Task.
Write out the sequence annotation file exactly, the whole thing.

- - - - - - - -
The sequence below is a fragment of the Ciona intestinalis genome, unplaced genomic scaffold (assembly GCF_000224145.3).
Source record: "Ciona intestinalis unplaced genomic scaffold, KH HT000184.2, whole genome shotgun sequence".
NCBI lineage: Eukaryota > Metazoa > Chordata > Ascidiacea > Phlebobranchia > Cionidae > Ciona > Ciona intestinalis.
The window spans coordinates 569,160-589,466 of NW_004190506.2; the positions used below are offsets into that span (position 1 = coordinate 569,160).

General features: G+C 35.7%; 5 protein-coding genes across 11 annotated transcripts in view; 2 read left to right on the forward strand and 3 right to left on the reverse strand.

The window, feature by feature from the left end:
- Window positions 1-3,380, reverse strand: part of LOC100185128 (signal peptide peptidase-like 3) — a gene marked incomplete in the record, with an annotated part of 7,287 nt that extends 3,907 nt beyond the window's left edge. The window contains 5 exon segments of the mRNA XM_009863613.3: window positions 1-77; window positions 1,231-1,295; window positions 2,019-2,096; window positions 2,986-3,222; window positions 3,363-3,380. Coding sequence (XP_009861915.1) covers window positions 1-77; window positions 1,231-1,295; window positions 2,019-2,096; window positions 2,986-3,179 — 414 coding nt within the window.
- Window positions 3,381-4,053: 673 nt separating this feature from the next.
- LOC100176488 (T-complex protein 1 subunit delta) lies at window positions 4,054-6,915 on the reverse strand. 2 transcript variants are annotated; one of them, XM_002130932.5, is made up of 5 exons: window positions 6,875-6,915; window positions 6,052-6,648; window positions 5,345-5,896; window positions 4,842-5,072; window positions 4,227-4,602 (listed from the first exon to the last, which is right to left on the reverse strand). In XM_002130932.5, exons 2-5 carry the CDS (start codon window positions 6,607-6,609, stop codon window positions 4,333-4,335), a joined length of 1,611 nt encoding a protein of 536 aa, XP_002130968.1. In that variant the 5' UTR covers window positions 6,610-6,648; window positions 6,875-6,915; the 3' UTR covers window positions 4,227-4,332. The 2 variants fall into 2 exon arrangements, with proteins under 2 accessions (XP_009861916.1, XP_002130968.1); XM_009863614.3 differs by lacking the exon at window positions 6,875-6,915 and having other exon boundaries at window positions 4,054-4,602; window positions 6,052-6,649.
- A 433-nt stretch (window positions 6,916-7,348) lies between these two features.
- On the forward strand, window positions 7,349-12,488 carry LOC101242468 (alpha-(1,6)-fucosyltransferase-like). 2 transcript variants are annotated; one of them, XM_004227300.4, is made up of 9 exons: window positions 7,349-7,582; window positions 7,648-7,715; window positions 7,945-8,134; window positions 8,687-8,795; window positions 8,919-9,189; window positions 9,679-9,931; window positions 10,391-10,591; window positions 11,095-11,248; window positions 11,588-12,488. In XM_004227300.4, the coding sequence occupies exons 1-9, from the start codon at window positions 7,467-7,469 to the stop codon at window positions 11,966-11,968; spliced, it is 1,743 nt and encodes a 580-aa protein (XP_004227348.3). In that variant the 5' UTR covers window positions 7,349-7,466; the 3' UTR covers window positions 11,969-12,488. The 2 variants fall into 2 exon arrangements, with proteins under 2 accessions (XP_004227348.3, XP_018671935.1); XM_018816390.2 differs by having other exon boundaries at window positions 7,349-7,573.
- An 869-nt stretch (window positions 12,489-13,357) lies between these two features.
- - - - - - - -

The sequence below is a fragment of the Ciona intestinalis genome, unplaced genomic scaffold (assembly GCF_000224145.3).
Source record: "Ciona intestinalis unplaced genomic scaffold, KH HT000184.2, whole genome shotgun sequence".
NCBI lineage: Eukaryota > Metazoa > Chordata > Ascidiacea > Phlebobranchia > Cionidae > Ciona > Ciona intestinalis.
The window spans coordinates 569,160-589,466 of NW_004190506.2; the positions used below are offsets into that span (position 1 = coordinate 569,160).

General features: G+C 35.7%; 5 protein-coding genes across 11 annotated transcripts in view; 2 read left to right on the forward strand and 3 right to left on the reverse strand.

The window, feature by feature from the left end:
- Window positions 1-3,380, reverse strand: part of LOC100185128 (signal peptide peptidase-like 3) — a gene marked incomplete in the record, with an annotated part of 7,287 nt that extends 3,907 nt beyond the window's left edge. The window contains 5 exon segments of the mRNA XM_009863613.3: window positions 1-77; window positions 1,231-1,295; window positions 2,019-2,096; window positions 2,986-3,222; window positions 3,363-3,380. Coding sequence (XP_009861915.1) covers window positions 1-77; window positions 1,231-1,295; window positions 2,019-2,096; window positions 2,986-3,179 — 414 coding nt within the window.
- Window positions 3,381-4,053: 673 nt separating this feature from the next.
- LOC100176488 (T-complex protein 1 subunit delta) lies at window positions 4,054-6,915 on the reverse strand. 2 transcript variants are annotated; one of them, XM_002130932.5, is made up of 5 exons: window positions 6,875-6,915; window positions 6,052-6,648; window positions 5,345-5,896; window positions 4,842-5,072; window positions 4,227-4,602 (listed from the first exon to the last, which is right to left on the reverse strand). In XM_002130932.5, exons 2-5 carry the CDS (start codon window positions 6,607-6,609, stop codon window positions 4,333-4,335), a joined length of 1,611 nt encoding a protein of 536 aa, XP_002130968.1. In that variant the 5' UTR covers window positions 6,610-6,648; window positions 6,875-6,915; the 3' UTR covers window positions 4,227-4,332. The 2 variants fall into 2 exon arrangements, with proteins under 2 accessions (XP_009861916.1, XP_002130968.1); XM_009863614.3 differs by lacking the exon at window positions 6,875-6,915 and having other exon boundaries at window positions 4,054-4,602; window positions 6,052-6,649.
- A 433-nt stretch (window positions 6,916-7,348) lies between these two features.
- On the forward strand, window positions 7,349-12,488 carry LOC101242468 (alpha-(1,6)-fucosyltransferase-like). 2 transcript variants are annotated; one of them, XM_004227300.4, is made up of 9 exons: window positions 7,349-7,582; window positions 7,648-7,715; window positions 7,945-8,134; window positions 8,687-8,795; window positions 8,919-9,189; window positions 9,679-9,931; window positions 10,391-10,591; window positions 11,095-11,248; window positions 11,588-12,488. In XM_004227300.4, the coding sequence occupies exons 1-9, from the start codon at window positions 7,467-7,469 to the stop codon at window positions 11,966-11,968; spliced, it is 1,743 nt and encodes a 580-aa protein (XP_004227348.3). In that variant the 5' UTR covers window positions 7,349-7,466; the 3' UTR covers window positions 11,969-12,488. The 2 variants fall into 2 exon arrangements, with proteins under 2 accessions (XP_004227348.3, XP_018671935.1); XM_018816390.2 differs by having other exon boundaries at window positions 7,349-7,573.
- An 869-nt stretch (window positions 12,489-13,357) lies between these two features.